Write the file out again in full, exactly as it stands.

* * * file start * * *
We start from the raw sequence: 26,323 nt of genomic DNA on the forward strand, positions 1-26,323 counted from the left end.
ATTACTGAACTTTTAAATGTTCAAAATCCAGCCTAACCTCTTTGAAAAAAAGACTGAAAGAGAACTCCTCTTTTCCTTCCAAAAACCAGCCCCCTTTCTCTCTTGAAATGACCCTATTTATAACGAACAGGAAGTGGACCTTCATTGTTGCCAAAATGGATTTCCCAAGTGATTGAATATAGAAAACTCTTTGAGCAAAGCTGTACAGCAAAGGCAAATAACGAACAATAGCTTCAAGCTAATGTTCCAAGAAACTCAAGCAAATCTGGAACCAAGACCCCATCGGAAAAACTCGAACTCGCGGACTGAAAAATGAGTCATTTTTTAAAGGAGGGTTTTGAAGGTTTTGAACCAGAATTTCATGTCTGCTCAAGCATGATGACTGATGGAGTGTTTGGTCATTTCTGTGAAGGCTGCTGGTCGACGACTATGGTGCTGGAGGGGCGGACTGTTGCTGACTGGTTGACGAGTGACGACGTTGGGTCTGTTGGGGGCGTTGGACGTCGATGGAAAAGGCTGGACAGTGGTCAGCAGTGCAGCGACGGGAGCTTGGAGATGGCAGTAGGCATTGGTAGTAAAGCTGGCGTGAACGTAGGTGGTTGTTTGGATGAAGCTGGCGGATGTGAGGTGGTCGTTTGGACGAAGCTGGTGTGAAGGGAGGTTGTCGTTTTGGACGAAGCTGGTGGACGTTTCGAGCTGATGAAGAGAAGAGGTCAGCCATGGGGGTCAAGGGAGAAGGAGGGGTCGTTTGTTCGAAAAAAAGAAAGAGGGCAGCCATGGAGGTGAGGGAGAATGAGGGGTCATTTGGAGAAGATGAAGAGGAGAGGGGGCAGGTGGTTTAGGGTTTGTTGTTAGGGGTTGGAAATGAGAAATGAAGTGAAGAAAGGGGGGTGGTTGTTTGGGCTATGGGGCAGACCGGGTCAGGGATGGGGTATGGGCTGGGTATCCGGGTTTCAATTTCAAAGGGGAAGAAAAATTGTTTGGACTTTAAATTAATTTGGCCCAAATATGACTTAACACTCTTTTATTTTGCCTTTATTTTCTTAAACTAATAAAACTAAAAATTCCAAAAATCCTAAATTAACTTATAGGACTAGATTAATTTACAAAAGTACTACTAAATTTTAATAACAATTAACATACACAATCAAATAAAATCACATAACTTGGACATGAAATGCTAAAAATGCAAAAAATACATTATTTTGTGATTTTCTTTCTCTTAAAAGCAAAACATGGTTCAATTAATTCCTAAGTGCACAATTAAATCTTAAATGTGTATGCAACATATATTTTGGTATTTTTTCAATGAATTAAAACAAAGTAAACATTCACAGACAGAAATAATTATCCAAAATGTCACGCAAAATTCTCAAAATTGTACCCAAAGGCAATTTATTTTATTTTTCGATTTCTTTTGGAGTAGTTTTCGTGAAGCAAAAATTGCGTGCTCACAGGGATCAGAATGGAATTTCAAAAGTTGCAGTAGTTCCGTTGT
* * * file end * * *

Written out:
We start from the raw sequence: 26,323 nt of genomic DNA on the forward strand, positions 1-26,323 counted from the left end.
ATTACTGAACTTTTAAATGTTCAAAATCCAGCCTAACCTCTTTGAAAAAAAGACTGAAAGAGAACTCCTCTTTTCCTTCCAAAAACCAGCCCCCTTTCTCTCTTGAAATGACCCTATTTATAACGAACAGGAAGTGGACCTTCATTGTTGCCAAAATGGATTTCCCAAGTGATTGAATATAGAAAACTCTTTGAGCAAAGCTGTACAGCAAAGGCAAATAACGAACAATAGCTTCAAGCTAATGTTCCAAGAAACTCAAGCAAATCTGGAACCAAGACCCCATCGGAAAAACTCGAACTCGCGGACTGAAAAATGAGTCATTTTTTAAAGGAGGGTTTTGAAGGTTTTGAACCAGAATTTCATGTCTGCTCAAGCATGATGACTGATGGAGTGTTTGGTCATTTCTGTGAAGGCTGCTGGTCGACGACTATGGTGCTGGAGGGGCGGACTGTTGCTGACTGGTTGACGAGTGACGACGTTGGGTCTGTTGGGGGCGTTGGACGTCGATGGAAAAGGCTGGACAGTGGTCAGCAGTGCAGCGACGGGAGCTTGGAGATGGCAGTAGGCATTGGTAGTAAAGCTGGCGTGAACGTAGGTGGTTGTTTGGATGAAGCTGGCGGATGTGAGGTGGTCGTTTGGACGAAGCTGGTGTGAAGGGAGGTTGTCGTTTTGGACGAAGCTGGTGGACGTTTCGAGCTGATGAAGAGAAGAGGTCAGCCATGGGGGTCAAGGGAGAAGGAGGGGTCGTTTGTTCGAAAAAAAGAAAGAGGGCAGCCATGGAGGTGAGGGAGAATGAGGGGTCATTTGGAGAAGATGAAGAGGAGAGGGGGCAGGTGGTTTAGGGTTTGTTGTTAGGGGTTGGAAATGAGAAATGAAGTGAAGAAAGGGGGGTGGTTGTTTGGGCTATGGGGCAGACCGGGTCAGGGATGGGGTATGGGCTGGGTATCCGGGTTTCAATTTCAAAGGGGAAGAAAAATTGTTTGGACTTTAAATTAATTTGGCCCAAATATGACTTAACACTCTTTTATTTTGCCTTTATTTTCTTAAACTAATAAAACTAAAAATTCCAAAAATCCTAAATTAACTTATAGGACTAGATTAATTTACAAAAGTACTACTAAATTTTAATAACAATTAACATACACAATCAAATAAAATCACATAACTTGGACATGAAATGCTAAAAATGCAAAAAATACATTATTTTGTGATTTTCTTTCTCTTAAAAGCAAAACATGGTTCAATTAATTCCTAAGTGCACAATTAAATCTTAAATGTGTATGCAACATATATTTTGGTATTTTTTCAATGAATTAAAACAAAGTAAACATTCACAGACAGAAATAATTATCCAAAATGTCACGCAAAATTCTCAAAATTGTACCCAAAGGCAATTTATTTTATTTTTCGATTTCTTTTGGAGTAGTTTTCGTGAAGCAAAAATTGCGTGCTCACAGGGATCAGAATGGAATTTCAAAAGTTGCAGTAGTTCCGTTGT